What Is The Difference Between Diverticulosis and Diverticulitis

Many times, people will say they have diverticulitis,a dangerous condition, when they have the more benign and common diverticulosis. Diverticulitis is a serious infection and inflammation of the bowel wall. It requires treatment with antibiotics, and often leads to hospitalization and surgery. People with diverticulosis have large intestinal pockets  called diverticula. From the inside of the colon with the colonoscope,these can resemble Swiss cheese holes.

So how can you remember which term is which? “Itis” is an inflammation, as in such conditions as dermatitis, bronchitis, or sinusitis. Diverticulitis is like appendicitis, a serious condition often life threatening and requiring hospitalization and surgery. Diverticulitis is much like appendicitis. You don’t want it to burst and cause life threatening peritonitis.

In the colon or large bowel, diverticulosis will be seen as multiple pockets or holes. They are not true holes as they have a thin lining so that stool and bacteria do not leak out. The lining is thin so that if a great pressure is exerted on the diverticulum, the pocket bursts and the wall of the bowel becomes infected with the stool filled with many bacteria, causing diverticulitis. That may even lead to a walled off infection filled with pus and bacteria called an abscess. The infection may invade adjacent organs such as bladder, ovaries and uterus. This can create a hole in the bladder called a fistula. Patients may experience passing bubbles of air in the urine. Surgery when there is an abscess is thus much more complicated as the adjacent structures are involved.

Prior to the twentieth century, diverticulosis was unusual. Now the disorder called diverticular diseases is seen in two-thirds of elderly people. The most common symptom is no symptoms, so do you need to be concerned? After all if diverticulosis is common and without symptoms, why should you be concerned?

Diverticular disease symptoms   range from asymptomatic (no symptoms) to constipation to bouts of pain and spasm, to diverticulitis with fever, pain, and tenderness. There tends to be a progression over many years. Diverticulosis does not resolve or improve over time.  So all we can do is prevent progression. So how do we do that?

To begin, you need to understand that symptoms of diverticulosis has nothing to do with the pockets. What? That sounds likes heresy! The pockets of diverticulosis are not the problem. The real problem is high pressure zones caused by markedly thickened muscles called mychosis (not to be confused with the similarly named fungal infection mycosis). This thickening is generally segmental often in the sigmoid colon on the left lower abdomen. Therefore it is not surprising that diverticulitis most often occurs in the sigmoid colon. When we do colonoscopy at Progressive Gastroenterology in patients with advanced diverticulosis we see a narrow colon with thickened muscles called muscular hypertrophy. Think of the muscles on a jacked body builder, thick and brawny. Very powerful. In the colon this not only causes narrowing, but also strikingly high pressures. Those muscles contracting will cause diverticular pain.  Worse yet, high pressures on those thin walled diverticula may pop one and cause the infection we call acute diverticulitis. You had heard that diverticulitis was caused by nuts or popcorn getting stuck in those pockets. Think again! Things go in and out of diverticula all the time. We see it in colonoscopy. Those old wives’ tales fail to understand the role of segmental high pressure zones and sigmoid muscular hypertrophy and narrowing.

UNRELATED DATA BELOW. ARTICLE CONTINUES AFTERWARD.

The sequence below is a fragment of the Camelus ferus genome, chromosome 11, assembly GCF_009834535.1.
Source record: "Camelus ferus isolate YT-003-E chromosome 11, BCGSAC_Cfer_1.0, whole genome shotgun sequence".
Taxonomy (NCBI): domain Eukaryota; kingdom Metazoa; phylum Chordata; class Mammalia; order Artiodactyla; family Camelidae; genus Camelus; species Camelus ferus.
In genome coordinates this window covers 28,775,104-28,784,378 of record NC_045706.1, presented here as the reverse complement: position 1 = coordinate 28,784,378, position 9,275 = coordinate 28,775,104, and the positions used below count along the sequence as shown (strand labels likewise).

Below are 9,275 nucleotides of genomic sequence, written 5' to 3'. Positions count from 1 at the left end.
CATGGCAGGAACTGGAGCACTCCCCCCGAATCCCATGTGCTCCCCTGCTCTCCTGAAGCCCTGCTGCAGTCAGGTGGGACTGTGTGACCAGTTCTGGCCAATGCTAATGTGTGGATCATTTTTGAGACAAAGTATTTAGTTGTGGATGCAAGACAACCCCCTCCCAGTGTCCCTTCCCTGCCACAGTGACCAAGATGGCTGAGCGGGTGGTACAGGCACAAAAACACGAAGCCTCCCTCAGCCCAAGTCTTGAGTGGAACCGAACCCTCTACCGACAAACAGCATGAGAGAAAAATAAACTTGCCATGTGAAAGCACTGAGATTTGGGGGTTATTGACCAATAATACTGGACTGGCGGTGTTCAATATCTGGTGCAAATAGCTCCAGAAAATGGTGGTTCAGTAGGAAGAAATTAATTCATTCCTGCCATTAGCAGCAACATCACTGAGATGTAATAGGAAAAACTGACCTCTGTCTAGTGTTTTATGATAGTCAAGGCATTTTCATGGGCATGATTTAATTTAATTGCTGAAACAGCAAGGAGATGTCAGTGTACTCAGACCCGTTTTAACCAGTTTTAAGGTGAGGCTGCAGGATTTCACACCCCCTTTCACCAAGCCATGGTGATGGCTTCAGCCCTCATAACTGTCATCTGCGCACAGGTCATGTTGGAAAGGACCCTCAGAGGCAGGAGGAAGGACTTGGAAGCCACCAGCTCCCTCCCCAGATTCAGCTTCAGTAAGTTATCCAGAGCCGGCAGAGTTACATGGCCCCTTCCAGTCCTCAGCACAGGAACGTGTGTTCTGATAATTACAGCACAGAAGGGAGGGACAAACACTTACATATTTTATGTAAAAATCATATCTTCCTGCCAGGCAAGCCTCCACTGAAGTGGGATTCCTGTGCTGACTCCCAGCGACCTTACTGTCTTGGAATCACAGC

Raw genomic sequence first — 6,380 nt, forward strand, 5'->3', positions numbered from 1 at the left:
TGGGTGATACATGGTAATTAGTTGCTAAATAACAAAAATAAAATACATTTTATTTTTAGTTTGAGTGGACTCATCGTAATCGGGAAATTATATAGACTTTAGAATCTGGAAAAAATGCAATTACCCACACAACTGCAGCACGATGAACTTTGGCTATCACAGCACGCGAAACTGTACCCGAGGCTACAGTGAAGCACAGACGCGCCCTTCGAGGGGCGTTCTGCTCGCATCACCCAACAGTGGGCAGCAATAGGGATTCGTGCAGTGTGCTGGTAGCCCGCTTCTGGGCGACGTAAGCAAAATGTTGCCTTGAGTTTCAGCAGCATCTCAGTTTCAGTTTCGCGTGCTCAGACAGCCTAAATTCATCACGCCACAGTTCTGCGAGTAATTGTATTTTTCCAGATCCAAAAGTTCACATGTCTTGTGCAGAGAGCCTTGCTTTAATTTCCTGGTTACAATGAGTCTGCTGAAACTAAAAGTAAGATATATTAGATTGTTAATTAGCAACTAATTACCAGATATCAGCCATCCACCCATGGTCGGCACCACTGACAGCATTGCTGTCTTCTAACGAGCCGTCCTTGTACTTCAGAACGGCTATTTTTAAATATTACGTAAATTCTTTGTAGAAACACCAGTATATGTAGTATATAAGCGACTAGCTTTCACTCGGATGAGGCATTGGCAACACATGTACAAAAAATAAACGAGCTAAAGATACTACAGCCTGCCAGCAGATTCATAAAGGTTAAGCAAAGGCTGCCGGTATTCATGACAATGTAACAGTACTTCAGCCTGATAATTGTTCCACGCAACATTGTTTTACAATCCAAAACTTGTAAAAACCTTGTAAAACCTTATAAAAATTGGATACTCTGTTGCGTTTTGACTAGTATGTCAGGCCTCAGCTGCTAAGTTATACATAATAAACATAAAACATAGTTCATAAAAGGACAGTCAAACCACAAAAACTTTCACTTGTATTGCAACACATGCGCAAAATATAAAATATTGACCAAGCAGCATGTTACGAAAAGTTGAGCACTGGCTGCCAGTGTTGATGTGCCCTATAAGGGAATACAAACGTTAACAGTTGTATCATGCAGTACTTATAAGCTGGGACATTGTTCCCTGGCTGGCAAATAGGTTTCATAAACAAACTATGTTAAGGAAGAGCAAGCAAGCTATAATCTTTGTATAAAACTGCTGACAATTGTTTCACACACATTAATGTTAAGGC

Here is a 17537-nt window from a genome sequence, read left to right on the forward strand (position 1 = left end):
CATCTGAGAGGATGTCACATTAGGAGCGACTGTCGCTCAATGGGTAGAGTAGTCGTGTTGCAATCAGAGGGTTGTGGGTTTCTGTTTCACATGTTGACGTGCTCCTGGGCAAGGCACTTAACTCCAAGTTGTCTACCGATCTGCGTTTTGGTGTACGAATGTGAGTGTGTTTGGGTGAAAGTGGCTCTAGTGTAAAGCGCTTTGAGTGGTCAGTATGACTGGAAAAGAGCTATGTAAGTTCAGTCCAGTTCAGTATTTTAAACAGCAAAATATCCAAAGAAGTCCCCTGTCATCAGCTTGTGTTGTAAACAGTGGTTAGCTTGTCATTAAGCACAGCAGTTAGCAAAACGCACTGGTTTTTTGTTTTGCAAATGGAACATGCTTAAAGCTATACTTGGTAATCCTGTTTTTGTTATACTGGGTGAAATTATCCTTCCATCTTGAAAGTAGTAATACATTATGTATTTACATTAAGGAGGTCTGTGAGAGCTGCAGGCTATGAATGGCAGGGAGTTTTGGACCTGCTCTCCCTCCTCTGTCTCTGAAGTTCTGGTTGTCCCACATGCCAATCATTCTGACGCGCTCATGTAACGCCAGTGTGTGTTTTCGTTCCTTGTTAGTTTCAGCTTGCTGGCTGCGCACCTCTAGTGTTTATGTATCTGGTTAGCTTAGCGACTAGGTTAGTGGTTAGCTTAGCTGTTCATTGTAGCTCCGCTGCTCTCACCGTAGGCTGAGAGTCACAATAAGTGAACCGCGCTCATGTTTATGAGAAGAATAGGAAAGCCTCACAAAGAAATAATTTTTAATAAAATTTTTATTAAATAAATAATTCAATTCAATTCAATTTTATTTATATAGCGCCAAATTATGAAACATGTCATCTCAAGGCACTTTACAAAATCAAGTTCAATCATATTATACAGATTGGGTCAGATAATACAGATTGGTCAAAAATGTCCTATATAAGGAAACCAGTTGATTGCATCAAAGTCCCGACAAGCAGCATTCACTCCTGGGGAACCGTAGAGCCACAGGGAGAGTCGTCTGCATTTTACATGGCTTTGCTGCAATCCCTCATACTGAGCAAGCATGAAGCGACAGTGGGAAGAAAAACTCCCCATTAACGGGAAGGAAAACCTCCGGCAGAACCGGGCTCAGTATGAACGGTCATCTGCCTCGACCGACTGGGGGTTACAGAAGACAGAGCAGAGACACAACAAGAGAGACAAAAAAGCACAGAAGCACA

So what is to be done to decrease the pressure in the colon? As I said before this is a disease of the twentieth century. We do not eat the dirt of our great-grandparents. Our high fat diets rich in meats and poor in fiber are very likely the culprit. So eat your oatmeal,  and beans to your salad, chose whole grain breads rather than white breads, and add a fiber supplement such as Nutri-fi to your foods. Nutri-fi has an excellent balance of water soluble and insoluble fibers, benefitting  not only diverticular disease, hemorrhoids and constipation but also decreasing cholesterol, stabilizing blood sugar and clearing carcinogens (cancer forming substances) from the intestines.

Photo By: Mike BairdCC BY 2.0

About the Author

Long Island's Premier Center for evaluation and treatment of Reflux, GERD, IBS, Eosinophilic Esophagitis, and Laryngopharyngeal Reflux. Dr. Gutman is the Director of Reflux Care of New York. He is a leading authority in the fields of Gastroesophageal Reflux Disorder (GERD), Laryngopharyngeal Reflux (LPR), Irritable Bowel Syndrome (IBS), Eosinophilic Esophagitis, and Non Cardiac Chest Pain. Dr. Gutman's approach to complicated digestive problems, utilizing a breadth of clinical experience with state of the art technologies has allowed him to benefit many patients who have struggled with GERD, LPR, IBS, Barrett's esophagus, Inflammatory Bowel Disease, and World Trade Center Syndrome. He is the only Long Island Gastroenterologist expert in Endoscopic Fundoplication (Esophyx), Transnasal Endoscopy, and the first to use Wireless esophageal acid testing without any nasal tubes. Demand the very best at Reflux Care.